• Nikon
  • Roag
  • Gauteng Motor Show

So you wanna be a kayak supa star?

Words & Photos: Andrew Kellett

You’ve seen the adverts with kayakers flying off waterfalls, then resurfacing gracefully and sharing a smile with a group of preppy friends on the bank. Is this real? Well yeah, it can be.

Photo credit: Andrew Kellett

Just follow these five easy steps and you’ll be flying through the air before you know it. Well, maybe a little while longer than that.
1. Make contact with someone in the know. Visit an outfitter/expert and try out the sport before buying heaps of equipment.
2. Buy the best equipment you can afford. Kayaking has a very reasonable initial outlay for equipment and the kayaks never need a service - unlike a mountain bike!
3. Get the best training you can afford. This will kick start your progress in the sport. The better you learn first time round, the easier it will be on the water with your mates.
4. Get on the water. Even if it is flat water or the sea, any paddling will speed up your progress to becoming a star! This is not something you can learn on Youtube.
5. Paddle within your limits. Don’t be tempted into running harder rivers than you should. You will lose equipment and dent your confidence.
Ok, so you now have a plan. Let's talk gear. Depending on which environment you plan to paddle in, you will need some basic equipment.

Kayak - These come in three forms. Playboat, river runner and a creek boat. I use a Fluid Bazooka for creeking and a Fluid Dope for playboating. Both are locally designed and available from Paddlezone.

Buoyancy bags - Kayaking is a progression between swims. Even the good guys get to swim, so be prepared! If your boat floats high out the water, it will be less likely to get damaged. Here, I use Palm buoyancy bags, which are very durable. Available from Paddlezone.

Paddles - There are different paddles for the kayaks mentioned above, but when starting out one will do. I would also suggest a basic paddle, as this is probably the one thing that can get damaged or lost. I use a Stikine bent shaft from Werner paddles USA. You could also try the Desperado when starting out. Available from Paddlezone.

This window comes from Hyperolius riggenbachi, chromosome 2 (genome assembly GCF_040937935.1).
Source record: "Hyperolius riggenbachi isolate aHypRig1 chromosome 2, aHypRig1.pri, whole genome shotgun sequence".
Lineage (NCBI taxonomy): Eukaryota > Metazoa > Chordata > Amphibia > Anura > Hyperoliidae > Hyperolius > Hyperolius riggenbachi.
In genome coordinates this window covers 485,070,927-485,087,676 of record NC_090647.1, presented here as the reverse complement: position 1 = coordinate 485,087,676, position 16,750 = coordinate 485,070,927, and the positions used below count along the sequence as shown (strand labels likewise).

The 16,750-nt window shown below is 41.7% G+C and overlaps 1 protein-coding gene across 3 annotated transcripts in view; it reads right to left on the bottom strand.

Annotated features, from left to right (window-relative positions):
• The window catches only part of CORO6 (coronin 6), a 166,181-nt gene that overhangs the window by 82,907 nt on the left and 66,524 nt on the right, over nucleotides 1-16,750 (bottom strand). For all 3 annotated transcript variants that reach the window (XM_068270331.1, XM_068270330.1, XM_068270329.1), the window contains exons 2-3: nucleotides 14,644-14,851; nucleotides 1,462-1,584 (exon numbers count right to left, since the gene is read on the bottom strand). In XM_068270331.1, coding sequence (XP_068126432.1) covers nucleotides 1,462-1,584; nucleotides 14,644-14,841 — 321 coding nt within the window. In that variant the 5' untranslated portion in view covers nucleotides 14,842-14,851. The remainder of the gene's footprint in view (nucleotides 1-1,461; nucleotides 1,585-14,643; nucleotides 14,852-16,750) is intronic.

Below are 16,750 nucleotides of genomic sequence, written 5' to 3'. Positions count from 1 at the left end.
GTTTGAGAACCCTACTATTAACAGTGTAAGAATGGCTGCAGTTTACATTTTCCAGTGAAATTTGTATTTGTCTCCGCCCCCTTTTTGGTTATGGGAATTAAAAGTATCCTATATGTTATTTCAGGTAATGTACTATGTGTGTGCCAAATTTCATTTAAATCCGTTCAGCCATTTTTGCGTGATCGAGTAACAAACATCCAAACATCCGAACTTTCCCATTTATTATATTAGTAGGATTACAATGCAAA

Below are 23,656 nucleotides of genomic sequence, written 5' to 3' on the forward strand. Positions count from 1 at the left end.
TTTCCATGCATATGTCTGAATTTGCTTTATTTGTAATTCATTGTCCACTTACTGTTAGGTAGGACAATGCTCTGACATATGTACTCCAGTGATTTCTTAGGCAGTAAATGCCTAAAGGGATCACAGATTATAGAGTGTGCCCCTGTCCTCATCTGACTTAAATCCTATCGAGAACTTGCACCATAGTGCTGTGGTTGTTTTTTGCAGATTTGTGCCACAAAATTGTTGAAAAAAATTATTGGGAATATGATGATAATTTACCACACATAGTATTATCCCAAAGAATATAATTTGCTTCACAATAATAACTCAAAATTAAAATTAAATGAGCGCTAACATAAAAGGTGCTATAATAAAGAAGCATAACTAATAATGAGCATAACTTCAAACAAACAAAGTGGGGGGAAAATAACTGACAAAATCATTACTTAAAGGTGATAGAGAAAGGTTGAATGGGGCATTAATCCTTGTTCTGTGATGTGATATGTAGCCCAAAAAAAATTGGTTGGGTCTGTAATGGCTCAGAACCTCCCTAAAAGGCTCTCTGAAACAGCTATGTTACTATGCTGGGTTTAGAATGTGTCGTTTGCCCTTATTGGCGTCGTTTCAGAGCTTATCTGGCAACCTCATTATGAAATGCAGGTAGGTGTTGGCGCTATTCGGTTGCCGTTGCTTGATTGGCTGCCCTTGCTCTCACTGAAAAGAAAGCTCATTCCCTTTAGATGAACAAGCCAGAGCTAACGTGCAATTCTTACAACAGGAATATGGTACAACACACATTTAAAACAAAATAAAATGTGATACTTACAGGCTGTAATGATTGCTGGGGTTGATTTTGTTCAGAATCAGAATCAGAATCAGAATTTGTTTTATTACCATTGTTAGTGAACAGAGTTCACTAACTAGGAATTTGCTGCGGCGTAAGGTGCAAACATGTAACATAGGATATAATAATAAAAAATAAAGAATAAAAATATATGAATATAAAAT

Splash cover - As you will notice when you get your kayak, it has more than one hole in it. One is a drain plug and the other is the cockpit where you enter the kayak. For obvious reasons, this will need to be sealed before launching into the water. You can wear a neoprene spraydeck or splash cover and then seal it around the cockpit once you are sitting in the boat. I use SEALS pro rand deck from the USA. It's never let me down and super dry. Available from Paddlezone.

PFD (personal flotation device, not a PDF) - This is what floats you when you are no longer with your kayak, and it also adds protection to your torso when paddling around rocks and scouting. This is a non-negotiable for kayaking, even in the sea! I use a Palm Equipment AMP PFD from the UK. It is durable, stylish and functional. Available from Paddlezone.

Helmet - When starting out, you are going to spend some time the wrong way up, so do yourself a favor and spend some money on this item. I use a Sweet Protection helmet from Norway. These are super stylish and keep the sun off your face. Also look at WRSI for a wide selection, including a full face. Available from Paddlezone.

These are the basics to start out, but if you have some budget left over or will be paddling cold water, you’re going to want to look at the following: